A Downy woodpecker (Picoides pubescens) working the bark for delicious invertebrate prey. The stiff tail feathers of a woodpecker help her (this is a female, lacking the red patch on the back of the head, trust me on this) balance on the vertical. Her feet have a zygodactyl pattern, two toes forward, two back, also good for grasping bark as she moves up and down trees. The majority of birds are perching birds, with anisodactyl feet, three toes forward, one back.The white stripe on the back and the spots on the wings are a dead giveaway for identifying this common species, found in our parks and occasionally on our blocks.
The larger Hairy woodpecker (Picoides villosus) looks very similar, as you might suspect for a genus mate, but since they prefer larger tracks of woodlands, they are rarer in the city. The way to tell these species apart is to compare the bill size in relation to the head size. In a Downy, the length of the bill in profile is smaller than the length of the head front to back. In a Hairy, the bill is as long as the head. Subtle, but your eye gets used to looking for this.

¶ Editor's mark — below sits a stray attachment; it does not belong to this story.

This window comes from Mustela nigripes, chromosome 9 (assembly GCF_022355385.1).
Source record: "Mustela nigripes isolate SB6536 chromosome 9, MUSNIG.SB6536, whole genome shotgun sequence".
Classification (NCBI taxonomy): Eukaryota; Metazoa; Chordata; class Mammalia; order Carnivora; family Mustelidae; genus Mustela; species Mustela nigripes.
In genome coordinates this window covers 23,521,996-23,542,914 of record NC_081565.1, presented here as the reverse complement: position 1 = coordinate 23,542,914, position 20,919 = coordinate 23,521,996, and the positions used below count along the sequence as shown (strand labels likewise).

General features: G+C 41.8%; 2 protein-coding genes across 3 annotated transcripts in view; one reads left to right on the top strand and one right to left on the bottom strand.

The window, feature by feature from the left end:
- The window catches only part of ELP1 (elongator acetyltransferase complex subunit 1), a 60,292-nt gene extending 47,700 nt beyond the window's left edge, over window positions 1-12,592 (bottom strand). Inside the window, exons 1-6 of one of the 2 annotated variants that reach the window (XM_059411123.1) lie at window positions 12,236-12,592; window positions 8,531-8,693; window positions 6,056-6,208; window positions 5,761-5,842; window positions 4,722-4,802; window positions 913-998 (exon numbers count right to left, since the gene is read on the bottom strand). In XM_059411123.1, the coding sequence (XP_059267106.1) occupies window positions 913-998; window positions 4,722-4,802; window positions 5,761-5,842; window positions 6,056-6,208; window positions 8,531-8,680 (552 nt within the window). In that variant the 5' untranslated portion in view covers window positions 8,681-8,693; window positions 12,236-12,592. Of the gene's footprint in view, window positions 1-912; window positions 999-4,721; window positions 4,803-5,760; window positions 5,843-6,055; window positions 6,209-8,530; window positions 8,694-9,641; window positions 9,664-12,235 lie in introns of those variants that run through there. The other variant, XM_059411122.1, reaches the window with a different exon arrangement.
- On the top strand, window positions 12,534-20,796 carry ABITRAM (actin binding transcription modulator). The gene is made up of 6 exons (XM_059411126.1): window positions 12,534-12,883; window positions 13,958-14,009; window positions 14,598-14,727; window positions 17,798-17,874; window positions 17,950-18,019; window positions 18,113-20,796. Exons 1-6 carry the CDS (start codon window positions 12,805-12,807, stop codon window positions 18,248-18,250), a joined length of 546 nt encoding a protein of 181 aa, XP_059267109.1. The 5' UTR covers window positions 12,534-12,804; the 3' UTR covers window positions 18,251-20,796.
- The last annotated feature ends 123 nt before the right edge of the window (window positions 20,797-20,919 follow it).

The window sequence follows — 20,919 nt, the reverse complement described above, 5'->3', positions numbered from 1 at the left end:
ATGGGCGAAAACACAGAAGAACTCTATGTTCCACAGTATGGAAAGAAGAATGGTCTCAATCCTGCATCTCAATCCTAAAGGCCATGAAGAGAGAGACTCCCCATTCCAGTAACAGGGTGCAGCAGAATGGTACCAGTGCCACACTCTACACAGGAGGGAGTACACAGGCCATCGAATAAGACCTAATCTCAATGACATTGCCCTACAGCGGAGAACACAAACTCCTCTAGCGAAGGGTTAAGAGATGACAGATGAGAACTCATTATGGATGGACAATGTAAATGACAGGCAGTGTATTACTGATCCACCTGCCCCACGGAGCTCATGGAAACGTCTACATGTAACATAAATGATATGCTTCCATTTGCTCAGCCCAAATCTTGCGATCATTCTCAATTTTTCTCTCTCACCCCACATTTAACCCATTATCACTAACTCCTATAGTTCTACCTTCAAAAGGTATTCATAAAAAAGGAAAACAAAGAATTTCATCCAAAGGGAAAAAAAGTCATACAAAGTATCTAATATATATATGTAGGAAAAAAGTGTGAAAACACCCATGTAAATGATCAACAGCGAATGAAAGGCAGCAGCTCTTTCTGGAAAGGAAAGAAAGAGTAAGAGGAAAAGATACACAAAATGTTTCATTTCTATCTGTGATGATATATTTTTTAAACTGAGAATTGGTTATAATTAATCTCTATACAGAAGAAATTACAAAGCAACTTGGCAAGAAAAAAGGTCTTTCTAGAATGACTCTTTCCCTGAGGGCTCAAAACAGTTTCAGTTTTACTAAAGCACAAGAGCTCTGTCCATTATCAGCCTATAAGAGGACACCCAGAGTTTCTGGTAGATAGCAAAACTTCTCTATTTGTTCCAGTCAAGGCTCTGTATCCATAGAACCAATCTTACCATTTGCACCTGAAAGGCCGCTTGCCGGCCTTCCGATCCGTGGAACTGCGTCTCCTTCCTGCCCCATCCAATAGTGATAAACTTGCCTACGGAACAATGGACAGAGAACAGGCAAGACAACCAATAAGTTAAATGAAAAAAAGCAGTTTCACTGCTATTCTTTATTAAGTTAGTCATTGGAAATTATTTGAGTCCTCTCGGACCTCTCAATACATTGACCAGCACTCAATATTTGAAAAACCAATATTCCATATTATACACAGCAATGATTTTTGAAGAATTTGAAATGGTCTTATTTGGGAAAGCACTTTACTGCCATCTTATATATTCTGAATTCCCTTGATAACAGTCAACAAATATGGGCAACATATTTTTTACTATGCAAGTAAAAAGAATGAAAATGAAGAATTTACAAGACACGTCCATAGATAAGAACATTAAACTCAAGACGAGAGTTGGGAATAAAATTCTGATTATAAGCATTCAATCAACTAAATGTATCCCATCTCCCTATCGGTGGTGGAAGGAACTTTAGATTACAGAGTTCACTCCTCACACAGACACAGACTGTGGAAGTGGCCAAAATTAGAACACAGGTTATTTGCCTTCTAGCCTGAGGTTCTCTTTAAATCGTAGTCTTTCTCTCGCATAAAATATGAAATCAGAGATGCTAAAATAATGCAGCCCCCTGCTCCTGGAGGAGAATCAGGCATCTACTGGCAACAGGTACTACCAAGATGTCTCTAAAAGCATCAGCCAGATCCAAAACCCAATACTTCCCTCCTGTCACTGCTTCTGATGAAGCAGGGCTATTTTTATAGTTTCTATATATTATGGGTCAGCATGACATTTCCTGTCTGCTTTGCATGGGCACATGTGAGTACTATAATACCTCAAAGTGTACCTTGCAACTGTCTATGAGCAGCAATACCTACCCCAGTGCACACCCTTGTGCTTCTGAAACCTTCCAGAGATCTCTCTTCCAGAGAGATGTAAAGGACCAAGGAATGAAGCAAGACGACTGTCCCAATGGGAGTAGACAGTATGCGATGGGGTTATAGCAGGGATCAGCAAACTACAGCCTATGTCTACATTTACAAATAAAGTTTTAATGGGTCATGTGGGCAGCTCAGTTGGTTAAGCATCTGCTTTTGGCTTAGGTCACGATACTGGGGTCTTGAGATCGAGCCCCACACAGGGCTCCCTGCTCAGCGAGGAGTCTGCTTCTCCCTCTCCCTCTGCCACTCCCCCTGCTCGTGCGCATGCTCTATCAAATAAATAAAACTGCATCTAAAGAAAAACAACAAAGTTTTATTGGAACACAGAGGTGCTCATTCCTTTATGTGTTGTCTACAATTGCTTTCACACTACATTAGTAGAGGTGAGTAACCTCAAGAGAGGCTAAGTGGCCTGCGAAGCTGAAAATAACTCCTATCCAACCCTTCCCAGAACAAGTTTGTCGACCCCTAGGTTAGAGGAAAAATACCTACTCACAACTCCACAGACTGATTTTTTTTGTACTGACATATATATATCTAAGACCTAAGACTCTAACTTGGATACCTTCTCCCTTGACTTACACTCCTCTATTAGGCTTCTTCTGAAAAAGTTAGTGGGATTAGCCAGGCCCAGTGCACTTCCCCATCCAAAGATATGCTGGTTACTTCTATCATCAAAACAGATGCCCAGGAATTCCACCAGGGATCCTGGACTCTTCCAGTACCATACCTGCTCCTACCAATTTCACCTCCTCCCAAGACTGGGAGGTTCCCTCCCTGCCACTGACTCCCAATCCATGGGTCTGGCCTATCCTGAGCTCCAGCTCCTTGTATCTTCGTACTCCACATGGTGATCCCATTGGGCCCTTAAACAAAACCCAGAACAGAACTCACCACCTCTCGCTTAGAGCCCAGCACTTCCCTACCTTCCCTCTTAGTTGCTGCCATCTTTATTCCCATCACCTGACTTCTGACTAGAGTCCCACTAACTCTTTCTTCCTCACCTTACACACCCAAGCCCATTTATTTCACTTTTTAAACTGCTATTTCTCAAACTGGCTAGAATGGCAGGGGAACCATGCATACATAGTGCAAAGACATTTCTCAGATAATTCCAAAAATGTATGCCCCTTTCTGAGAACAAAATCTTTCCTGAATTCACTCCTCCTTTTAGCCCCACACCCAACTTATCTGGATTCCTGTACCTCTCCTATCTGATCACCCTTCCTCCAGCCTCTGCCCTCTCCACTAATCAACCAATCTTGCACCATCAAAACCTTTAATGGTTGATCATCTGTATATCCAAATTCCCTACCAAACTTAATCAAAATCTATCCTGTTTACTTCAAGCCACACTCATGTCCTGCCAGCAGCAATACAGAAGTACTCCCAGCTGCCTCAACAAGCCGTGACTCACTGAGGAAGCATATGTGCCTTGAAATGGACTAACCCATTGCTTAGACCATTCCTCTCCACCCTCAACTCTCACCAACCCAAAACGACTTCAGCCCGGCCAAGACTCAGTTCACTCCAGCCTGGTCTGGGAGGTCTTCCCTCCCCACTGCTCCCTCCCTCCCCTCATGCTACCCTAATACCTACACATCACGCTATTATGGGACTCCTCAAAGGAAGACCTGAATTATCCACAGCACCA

The leafless season is a good time to see four species of woodpeckers in the city: Downy, Hairy, Red-bellied woodpecker, and Yellow-bellied sapsucker. A fifth species, the yellow-shafted Northern Flicker, is more likely seen during the breeding and migration months. A sixth species, the Red-headed woodpecker, makes only very rare appearances, and then generally in the less spectacular juvenile phase, before the head is red.